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The 5 weirdest fathers in opera

Robert Rowat

If you're looking for tips on being a good father, opera is not the place to turn.

While there are exceptions — Verdi's Simon Boccanegra is probably opera's best dad — fathers in opera rarely make good choices. Of course, those wrong moral turns often make for high drama and great music.

Below: five super strange operatic dads.

1. Golaud, who enlists his son to spy on his unfaithful wife

In Debussy's one and only opera, Mélisande marries Golaud, but soon falls in love with his brother, Pelléas.

Golaud has a son, Yniold, from a previous marriage. Yniold tells his father that while Pelléas and Mélisande spend all their time together, he has only seen them kissing once. Consumed by jealousy, Golaud lifts Yniold to peer into Mélisande's window, where he sees Pelléas enter, but nothing untoward happens.

Later, of course, the two lovers are discovered by Golaud, who kills Pelléas.

2. King René, who secludes his blind daughter to keep her ignorant of her affliction

The title character of Tchaikovsky's one-act opera Iolantha is a blind princess, the daughter of King René. Except she doesn't know she's blind because her father has cut her off from the world to keep her affliction a secret, not only from Iolantha herself, but also her betrothed, Duke Robert. To that end, visitors are warned not to speak of light or colours in Iolantha's presence, strictures that are ignored by Count Vaudémont, who sneaks into Iolantha's garden, falls in love with her and makes her aware of her blindness.

King René is furious with Vaudémont, but when it becomes clear that Duke Robert has fallen in love with somebody else, he gives Iolantha and Vaudémont his blessing. Her blindness is cured, she marvels at the world now visible to her, and she and Vaudémont live happily ever after.

3. Pinkerton, who drives his child's mother to kill herself

In Puccini's Madama Butterfly, Lieutenant B.F. Pinkerton is stationed in Japan, where he sweeps a local girl off her feet, marries and impregnates her, only to disappear back to the U.S.A. and begin life with "una vera sposa americana" (a real American wife), leaving poor Cio-Cio San (a.k.a. Butterfly) to bear a son and pine for Pinkerton's return.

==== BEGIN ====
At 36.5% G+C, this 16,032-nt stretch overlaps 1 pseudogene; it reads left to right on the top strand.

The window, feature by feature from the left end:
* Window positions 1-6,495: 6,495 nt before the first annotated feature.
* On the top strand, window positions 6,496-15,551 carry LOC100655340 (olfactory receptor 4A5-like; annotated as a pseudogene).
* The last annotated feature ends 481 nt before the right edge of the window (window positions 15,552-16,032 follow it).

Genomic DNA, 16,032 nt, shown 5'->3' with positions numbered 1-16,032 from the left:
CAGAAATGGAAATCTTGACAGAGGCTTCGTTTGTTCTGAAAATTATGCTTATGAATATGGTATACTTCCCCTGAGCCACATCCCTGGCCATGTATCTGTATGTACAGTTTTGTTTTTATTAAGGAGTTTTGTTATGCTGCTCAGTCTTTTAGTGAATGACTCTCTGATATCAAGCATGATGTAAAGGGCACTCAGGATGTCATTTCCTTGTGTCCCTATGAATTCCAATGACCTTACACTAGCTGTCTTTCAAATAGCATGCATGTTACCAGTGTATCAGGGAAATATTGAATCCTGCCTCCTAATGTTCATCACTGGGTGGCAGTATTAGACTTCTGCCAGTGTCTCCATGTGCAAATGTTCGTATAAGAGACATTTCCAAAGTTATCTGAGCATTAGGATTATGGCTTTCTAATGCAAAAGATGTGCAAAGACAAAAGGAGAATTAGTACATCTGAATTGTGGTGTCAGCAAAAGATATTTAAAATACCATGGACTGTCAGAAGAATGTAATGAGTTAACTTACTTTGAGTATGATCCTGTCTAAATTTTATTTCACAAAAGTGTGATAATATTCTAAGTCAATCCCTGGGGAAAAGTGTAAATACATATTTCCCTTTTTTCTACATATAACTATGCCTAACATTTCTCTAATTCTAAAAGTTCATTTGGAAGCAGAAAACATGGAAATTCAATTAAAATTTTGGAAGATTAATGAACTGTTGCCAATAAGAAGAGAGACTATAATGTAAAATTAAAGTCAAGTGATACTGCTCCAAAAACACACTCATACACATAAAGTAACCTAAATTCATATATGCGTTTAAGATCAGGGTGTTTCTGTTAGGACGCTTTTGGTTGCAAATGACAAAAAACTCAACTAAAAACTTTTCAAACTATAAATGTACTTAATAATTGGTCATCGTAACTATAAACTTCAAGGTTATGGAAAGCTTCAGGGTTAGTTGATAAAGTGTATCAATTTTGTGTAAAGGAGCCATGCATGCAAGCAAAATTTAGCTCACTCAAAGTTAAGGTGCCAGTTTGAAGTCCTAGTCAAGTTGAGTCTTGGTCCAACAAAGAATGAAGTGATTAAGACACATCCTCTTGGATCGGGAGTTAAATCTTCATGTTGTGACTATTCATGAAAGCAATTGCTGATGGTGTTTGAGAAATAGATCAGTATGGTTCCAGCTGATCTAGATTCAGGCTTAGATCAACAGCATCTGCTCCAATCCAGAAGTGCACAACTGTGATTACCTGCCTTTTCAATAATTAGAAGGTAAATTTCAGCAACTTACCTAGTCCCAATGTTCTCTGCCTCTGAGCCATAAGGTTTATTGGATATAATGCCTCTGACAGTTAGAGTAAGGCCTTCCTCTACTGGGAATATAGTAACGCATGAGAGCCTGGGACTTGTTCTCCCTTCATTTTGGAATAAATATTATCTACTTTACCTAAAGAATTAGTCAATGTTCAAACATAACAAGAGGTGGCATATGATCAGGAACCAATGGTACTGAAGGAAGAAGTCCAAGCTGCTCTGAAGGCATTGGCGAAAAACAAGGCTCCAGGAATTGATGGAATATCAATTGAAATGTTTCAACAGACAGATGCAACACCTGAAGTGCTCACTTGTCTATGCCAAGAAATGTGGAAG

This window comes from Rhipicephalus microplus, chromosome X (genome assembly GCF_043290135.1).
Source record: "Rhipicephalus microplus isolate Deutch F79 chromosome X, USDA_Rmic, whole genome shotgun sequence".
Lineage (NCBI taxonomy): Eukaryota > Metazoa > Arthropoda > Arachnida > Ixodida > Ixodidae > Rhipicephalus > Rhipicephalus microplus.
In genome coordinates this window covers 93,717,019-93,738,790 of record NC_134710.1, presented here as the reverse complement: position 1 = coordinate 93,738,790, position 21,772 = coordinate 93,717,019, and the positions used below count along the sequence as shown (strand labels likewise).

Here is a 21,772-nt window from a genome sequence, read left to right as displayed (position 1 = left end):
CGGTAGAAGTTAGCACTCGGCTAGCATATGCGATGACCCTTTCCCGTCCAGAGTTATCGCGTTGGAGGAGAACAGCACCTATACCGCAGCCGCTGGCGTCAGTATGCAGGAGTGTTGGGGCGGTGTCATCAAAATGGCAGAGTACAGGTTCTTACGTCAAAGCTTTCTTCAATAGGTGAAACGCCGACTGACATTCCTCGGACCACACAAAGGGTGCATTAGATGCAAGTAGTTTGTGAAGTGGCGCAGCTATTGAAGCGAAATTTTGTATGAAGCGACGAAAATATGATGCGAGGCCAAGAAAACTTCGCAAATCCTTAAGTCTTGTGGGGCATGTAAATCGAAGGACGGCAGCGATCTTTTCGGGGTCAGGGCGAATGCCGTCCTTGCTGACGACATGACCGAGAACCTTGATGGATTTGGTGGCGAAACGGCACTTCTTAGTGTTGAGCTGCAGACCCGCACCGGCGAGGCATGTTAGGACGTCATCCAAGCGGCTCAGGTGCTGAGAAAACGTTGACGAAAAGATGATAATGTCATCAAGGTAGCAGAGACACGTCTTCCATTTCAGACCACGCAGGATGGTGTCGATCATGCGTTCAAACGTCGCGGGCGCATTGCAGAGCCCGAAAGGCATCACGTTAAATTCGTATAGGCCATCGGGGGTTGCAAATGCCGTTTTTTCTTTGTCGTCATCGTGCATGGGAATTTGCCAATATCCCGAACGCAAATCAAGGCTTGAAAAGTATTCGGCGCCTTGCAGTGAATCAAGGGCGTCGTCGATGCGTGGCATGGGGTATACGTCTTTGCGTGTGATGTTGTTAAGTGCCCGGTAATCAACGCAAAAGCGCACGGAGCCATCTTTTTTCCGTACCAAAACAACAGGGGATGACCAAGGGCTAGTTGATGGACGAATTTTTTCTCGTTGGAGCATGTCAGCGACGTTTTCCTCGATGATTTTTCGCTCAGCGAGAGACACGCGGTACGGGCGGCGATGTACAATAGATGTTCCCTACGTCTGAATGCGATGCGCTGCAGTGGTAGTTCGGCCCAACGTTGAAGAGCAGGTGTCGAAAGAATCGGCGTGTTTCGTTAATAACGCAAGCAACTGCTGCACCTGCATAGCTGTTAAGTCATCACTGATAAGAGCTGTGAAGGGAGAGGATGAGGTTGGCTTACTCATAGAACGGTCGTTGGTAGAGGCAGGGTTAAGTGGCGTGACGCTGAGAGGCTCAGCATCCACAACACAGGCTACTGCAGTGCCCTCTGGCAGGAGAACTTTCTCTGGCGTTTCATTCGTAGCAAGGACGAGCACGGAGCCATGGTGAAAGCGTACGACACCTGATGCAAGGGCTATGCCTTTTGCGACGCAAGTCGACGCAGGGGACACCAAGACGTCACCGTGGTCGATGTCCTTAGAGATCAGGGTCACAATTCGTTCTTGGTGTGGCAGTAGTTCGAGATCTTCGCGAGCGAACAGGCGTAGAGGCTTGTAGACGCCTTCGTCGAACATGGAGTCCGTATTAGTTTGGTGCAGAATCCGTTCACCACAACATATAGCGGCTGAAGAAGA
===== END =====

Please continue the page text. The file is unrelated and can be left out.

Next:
Pinkerton does eventually return, but not to reunite with hopeful Cio-Cio San. Instead, he has come to take their son back to the U.S., to be raised by himself and his new wife, Kate.

It's the ultimate disgrace for Cio-Cio San who, adhering to her society's code of conduct, dies by harakiri.

4. Rigoletto, who indirectly kills his own daughter

The title character of Verdi's Rigoletto is a jester in the court of the not-so-honourable Duke of Mantua. The Duke seduces Rigoletto's daughter, Gilda, and to get revenge, Rigoletto enlists some shady types to kill the Duke. But the plot backfires and when the body bag is deposited at Rigoletto's feet during the opera's final scene, it is not the Duke, but in fact Gilda, dying, whom he discovers inside.

5. Wotan, who puts his disobedient daughter to sleep, surrounded by fire

When you're a Norse god, you don't roll like a mortal — and that evidently applies to parenting.

In Wagner's Die Walküre, Wotan is a Norse god and Brünnhilde is his favourite daughter. But she falls out of his favour when she disobeys him by siding with Siegmund (who wants to marry his own twin sister, Sieglinde) instead of Hunding, Sieglinde's betrothed.

Her punishment? To become a mortal, and be put to sleep inside a ring of fire to await any man who can penetrate it.

More to explore:

10 surprisingly good covers of Debussy's 'Clair de lune'

Essential Erik Satie: 10 pieces you shoud know

Opera singers wearing scarves: a photo gallery

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